• Reply 3 of 72
    This looks like the kind of rig I will repeatedly deck out in the Apple store, sigh, then close the browser tab.
    Solifastasleepentropysretrogustoalmondrocawatto_cobrajbdragoncali
  • Reply 4 of 72
    nhtnht Posts: 4,429member

    Actually, to me, it looks like the opposite.

    The *biggest* complaints from the pro market all revolve around the perceived lack of customizability and expandability of the current Mac Pro.

    So what does Apple do?  They make one that will undoubtedly be even more proprietary and harder to customize and/or expand.

    Also, many professionals have dedicated, calibrated monitors that they use.  Why do they need an integrated 27" monitor?

    This, to me, is further evidence that Apple's current "pro" products are really just high-end enthusiast products that happen to work for some professionals.

    But we'll see.  It certainly looks like it will be a beautiful piece of hardware!
    Not all pro's care about customizing their PCs.  Some just want horsepower and it just works.

    What they didn't want is not have an upgrade path other than a 2013 machine.  If they refresh the iMac Pro every year that would work out very well for many pros.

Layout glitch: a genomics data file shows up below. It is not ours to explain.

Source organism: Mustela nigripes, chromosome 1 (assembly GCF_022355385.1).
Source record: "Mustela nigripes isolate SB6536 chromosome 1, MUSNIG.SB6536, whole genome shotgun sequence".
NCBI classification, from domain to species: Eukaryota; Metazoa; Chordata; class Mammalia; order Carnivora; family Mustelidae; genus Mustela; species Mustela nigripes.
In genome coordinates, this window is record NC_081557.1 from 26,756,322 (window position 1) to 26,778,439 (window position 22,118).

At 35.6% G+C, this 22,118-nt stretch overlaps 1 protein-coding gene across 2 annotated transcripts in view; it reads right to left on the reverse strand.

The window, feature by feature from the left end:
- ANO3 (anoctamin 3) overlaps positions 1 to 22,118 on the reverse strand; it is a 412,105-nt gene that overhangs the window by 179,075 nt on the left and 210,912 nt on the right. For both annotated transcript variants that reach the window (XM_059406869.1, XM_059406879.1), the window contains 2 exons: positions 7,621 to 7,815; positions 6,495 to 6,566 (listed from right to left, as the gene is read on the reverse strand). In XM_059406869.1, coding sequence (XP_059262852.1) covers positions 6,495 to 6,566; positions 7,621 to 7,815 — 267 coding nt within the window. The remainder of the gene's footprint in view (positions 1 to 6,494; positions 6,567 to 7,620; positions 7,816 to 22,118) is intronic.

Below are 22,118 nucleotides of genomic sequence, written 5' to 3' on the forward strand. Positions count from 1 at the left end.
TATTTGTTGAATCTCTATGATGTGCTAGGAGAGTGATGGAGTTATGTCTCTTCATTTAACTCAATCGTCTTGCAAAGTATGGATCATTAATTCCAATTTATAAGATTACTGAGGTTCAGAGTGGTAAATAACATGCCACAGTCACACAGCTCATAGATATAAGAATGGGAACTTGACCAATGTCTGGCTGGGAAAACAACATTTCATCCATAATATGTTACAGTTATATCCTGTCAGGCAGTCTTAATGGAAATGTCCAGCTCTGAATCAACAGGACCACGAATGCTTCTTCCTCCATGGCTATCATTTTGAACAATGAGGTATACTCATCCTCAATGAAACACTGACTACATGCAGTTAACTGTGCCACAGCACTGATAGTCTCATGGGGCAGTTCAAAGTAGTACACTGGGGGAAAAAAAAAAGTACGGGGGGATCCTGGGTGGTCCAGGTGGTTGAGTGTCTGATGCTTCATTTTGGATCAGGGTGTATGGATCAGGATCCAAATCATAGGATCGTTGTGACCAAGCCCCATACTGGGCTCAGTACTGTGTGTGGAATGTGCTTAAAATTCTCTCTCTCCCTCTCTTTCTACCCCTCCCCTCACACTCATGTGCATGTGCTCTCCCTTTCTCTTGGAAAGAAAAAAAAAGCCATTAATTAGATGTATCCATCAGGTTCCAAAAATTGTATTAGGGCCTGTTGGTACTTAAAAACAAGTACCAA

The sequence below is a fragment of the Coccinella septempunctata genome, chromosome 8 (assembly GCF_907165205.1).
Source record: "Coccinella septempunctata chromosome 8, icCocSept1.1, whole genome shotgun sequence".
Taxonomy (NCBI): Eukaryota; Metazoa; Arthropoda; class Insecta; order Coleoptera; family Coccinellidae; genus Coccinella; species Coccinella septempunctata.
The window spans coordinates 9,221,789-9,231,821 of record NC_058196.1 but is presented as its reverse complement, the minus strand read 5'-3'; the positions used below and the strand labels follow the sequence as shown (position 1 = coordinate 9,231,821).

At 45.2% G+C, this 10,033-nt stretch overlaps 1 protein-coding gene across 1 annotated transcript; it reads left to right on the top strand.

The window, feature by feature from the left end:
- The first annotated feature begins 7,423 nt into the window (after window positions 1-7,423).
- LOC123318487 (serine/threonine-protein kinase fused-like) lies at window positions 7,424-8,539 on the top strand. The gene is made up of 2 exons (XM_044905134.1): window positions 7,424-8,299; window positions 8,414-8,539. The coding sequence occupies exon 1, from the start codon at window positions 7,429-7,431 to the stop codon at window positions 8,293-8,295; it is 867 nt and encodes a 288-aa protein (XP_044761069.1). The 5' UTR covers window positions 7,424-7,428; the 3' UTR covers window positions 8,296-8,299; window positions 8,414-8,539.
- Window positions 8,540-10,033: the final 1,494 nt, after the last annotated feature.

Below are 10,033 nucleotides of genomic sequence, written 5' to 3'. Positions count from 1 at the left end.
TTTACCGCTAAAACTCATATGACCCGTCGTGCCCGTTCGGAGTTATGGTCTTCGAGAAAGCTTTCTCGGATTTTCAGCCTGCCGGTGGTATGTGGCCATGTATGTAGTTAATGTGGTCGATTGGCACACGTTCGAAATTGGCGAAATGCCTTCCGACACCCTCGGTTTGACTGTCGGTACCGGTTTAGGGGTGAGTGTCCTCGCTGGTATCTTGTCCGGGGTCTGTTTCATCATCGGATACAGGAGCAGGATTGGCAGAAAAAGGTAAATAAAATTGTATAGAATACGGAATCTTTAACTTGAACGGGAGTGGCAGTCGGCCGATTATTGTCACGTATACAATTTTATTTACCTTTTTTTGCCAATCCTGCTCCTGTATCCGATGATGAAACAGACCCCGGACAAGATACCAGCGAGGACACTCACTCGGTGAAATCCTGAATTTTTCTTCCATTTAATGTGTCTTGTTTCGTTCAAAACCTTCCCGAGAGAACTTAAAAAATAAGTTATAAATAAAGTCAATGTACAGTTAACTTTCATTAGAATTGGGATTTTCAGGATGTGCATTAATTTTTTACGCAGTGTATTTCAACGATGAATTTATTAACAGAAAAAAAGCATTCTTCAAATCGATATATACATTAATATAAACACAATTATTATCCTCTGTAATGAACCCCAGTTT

edited June 2017 Solitofinogilly33baconstangsteven n.anton zuykovStrangeDaystdknoxdementuschikanwatto_cobra
  • Reply 5 of 72
    baconstangbaconstang Posts: 541member
    Actually, to me, it looks like the opposite.

    The *biggest* complaints from the pro market all revolve around the perceived lack of customizability and expandability of the current Mac Pro.

    So what does Apple do?  They make one that will undoubtedly be even more proprietary and harder to customize and/or expand.

    Also, many professionals have dedicated, calibrated monitors that they use.  Why do they need an integrated 27" monitor?

    This, to me, is further evidence that Apple's current "pro" products are really just high-end enthusiast products that happen to work for some professionals.

    But we'll see.  It certainly looks like it will be a beautiful piece of hardware!